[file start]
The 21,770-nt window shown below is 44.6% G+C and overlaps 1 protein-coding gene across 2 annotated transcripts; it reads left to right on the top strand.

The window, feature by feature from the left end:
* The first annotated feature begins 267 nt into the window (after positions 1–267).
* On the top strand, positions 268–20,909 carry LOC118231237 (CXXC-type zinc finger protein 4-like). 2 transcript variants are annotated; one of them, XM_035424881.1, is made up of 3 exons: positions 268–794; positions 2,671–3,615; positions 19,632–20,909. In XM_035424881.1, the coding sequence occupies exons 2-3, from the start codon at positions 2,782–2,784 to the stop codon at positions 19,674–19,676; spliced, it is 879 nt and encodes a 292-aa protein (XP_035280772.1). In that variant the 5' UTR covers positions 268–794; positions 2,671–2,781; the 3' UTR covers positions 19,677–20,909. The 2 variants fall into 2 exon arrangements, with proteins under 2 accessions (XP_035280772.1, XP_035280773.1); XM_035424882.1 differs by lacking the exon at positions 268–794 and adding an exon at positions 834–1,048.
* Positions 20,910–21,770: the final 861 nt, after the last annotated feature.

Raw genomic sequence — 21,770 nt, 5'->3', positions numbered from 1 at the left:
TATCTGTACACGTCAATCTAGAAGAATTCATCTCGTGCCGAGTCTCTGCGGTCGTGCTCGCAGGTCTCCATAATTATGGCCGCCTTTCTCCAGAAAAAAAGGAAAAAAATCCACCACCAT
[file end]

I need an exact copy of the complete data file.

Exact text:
The 21,770-nt window shown below is 44.6% G+C and overlaps 1 protein-coding gene across 2 annotated transcripts; it reads left to right on the top strand.

The window, feature by feature from the left end:
* The first annotated feature begins 267 nt into the window (after positions 1–267).
* On the top strand, positions 268–20,909 carry LOC118231237 (CXXC-type zinc finger protein 4-like). 2 transcript variants are annotated; one of them, XM_035424881.1, is made up of 3 exons: positions 268–794; positions 2,671–3,615; positions 19,632–20,909. In XM_035424881.1, the coding sequence occupies exons 2-3, from the start codon at positions 2,782–2,784 to the stop codon at positions 19,674–19,676; spliced, it is 879 nt and encodes a 292-aa protein (XP_035280772.1). In that variant the 5' UTR covers positions 268–794; positions 2,671–2,781; the 3' UTR covers positions 19,677–20,909. The 2 variants fall into 2 exon arrangements, with proteins under 2 accessions (XP_035280772.1, XP_035280773.1); XM_035424882.1 differs by lacking the exon at positions 268–794 and adding an exon at positions 834–1,048.
* Positions 20,910–21,770: the final 861 nt, after the last annotated feature.

Raw genomic sequence — 21,770 nt, 5'->3', positions numbered from 1 at the left:
TATCTGTACACGTCAATCTAGAAGAATTCATCTCGTGCCGAGTCTCTGCGGTCGTGCTCGCAGGTCTCCATAATTATGGCCGCCTTTCTCCAGAAAAAAAGGAAAAAAATCCACCACCAT